The Hunger Games is a trilogy of books, the first of which is also called The Hunger Games and which has been adapted into a film that debuts next week. It looks like it’s going to be both a good movie and feature more accurate archery than The Avengers, but I digress. The books are set in a future dystopian society in which teenagers, selected more or less at random, are forced to compete to the death in the titular Hunger Games.
Since the book takes place in a fundamentally different world than the real one, we can’t really examine the Games on their own terms. We can say they would certainly be illegal in the real world (no surprises there), but it may be interesting to examine why, exactly. After that we’ll ponder just how dangerous a real-world version of the Games could be without obviously running afoul of the law.
Some very minor spoilers follow (nothing you wouldn’t know from the trailer, I think).
I. The Set-Up
Most entrants to the Hunger Games are selected randomly, but it is possible to volunteer. That’s how the protagonist enters the Games, for example. The Games themselves take place in a large uninhabited area in which the competitors (called tributes) are given weapons and supplies and expected to kill each other. The people running the Games (the Gamemakers) have various carrot and stick mechanisms they use to goad the tributes into competing, and the more or less inevitable result is that a single victor emerges with everyone else dead. If a group of tributes refused to fight then the Gamemakers would likely kill all of them or all but one.
II. So Why Exactly is This Illegal?
Intuitively this seems like it should be illegal, and it would be in the real world. For starters, the Gamemakers’ actions are pretty clearly illegal: the involuntary competitors are essentially kidnapped and falsely imprisoned, then threatened with death if they don’t compete.
The voluntary competitors are pretty much just as bad, as they’re agreeing with the Gamemakers to try to kill other people, many of whom are there involuntarily. That’s conspiracy and either attempted or actual premeditated murder.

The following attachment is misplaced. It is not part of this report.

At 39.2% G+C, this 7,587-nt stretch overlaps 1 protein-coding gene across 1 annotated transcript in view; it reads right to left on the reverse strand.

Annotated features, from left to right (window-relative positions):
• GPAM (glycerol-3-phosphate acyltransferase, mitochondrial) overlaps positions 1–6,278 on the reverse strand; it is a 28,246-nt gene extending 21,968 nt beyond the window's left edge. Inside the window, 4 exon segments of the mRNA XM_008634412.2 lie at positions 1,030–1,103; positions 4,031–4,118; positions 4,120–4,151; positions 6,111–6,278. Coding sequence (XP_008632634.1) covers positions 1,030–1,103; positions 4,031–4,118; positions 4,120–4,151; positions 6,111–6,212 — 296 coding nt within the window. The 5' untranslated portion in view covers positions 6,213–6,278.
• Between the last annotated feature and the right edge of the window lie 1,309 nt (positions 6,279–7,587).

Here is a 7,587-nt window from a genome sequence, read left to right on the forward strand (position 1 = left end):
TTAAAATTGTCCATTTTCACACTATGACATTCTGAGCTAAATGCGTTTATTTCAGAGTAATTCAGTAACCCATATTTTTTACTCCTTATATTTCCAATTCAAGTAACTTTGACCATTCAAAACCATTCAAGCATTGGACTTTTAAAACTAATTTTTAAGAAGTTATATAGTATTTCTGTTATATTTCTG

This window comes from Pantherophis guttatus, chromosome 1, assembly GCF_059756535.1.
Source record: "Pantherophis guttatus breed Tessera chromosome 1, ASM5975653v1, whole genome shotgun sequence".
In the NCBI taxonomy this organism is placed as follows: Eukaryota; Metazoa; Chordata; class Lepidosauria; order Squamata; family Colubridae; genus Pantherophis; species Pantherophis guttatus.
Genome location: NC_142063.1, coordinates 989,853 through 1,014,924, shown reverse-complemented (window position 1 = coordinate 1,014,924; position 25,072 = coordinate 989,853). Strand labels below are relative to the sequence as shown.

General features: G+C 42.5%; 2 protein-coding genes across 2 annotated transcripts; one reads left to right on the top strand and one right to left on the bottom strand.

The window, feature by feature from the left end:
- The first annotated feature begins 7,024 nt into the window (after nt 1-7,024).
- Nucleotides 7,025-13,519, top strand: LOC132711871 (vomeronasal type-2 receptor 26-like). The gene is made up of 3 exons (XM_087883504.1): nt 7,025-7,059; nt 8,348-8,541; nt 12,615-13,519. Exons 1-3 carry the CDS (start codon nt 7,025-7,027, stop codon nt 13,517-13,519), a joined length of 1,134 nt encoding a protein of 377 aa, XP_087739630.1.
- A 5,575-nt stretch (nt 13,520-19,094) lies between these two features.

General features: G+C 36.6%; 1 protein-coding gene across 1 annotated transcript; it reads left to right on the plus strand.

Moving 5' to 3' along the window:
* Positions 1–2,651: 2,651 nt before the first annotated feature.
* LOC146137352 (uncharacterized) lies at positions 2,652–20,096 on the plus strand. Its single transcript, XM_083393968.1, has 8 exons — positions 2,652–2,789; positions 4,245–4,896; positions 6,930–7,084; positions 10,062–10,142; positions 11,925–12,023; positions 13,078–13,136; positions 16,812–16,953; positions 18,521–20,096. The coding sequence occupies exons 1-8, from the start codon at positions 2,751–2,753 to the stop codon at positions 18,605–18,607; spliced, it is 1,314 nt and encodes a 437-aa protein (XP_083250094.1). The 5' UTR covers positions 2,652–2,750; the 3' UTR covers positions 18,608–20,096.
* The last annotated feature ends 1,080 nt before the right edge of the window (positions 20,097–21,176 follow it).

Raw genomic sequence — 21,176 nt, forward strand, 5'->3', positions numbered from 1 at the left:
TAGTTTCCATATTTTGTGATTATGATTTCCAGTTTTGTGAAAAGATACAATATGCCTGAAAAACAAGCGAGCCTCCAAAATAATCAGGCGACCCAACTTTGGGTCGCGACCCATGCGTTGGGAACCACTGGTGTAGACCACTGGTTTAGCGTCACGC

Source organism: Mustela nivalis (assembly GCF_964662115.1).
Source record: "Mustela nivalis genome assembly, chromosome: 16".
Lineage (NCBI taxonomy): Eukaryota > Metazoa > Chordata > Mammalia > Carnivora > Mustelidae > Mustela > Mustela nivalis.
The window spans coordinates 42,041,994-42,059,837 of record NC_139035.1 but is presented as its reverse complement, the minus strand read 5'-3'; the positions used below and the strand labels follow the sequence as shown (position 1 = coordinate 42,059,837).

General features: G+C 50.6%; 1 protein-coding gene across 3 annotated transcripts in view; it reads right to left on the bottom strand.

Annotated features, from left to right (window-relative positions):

(Note: By “voluntary competitors” I mean both tributes like the protagonist who make a direct choice to compete as well as those tributes who enter their names into the tribute selection lottery multiple times in order to earn extra food for their families. Arguably both are voluntarily entering the Games, whereas the tributes whose names are entered the minimum required number of times could be said to be involuntary competitors.)
The involuntary competitors are only slightly better off. They aren’t guilty of conspiracy because they didn’t agree to compete, but they may still be guilty of attempted murder or murder because they can’t claim the defenses of duress or necessity, since neither is a defense to murder in most jurisdictions. They could avoid liability by only fighting in self-defense, however, but that would usually mean waiting until other tributes attacked them first, which isn’t typically a winning strategy.
Now wait a minute, you might say, what about consent? Doesn’t it matter that the voluntary competitors consented to compete in the games? The answer is no, not really, even if the minor competitors’ parents also consented. While a person can consent to an assault or battery (think of boxing, for example), one cannot consent to one’s own serious injury or death. See, e.g., State v. Mackrill, 345 Mont. 469, 476 (2008) (“it is against public policy to permit a person purposely or knowingly to cause serious bodily injury to another, even though that conduct and the resulting harm were consented to”).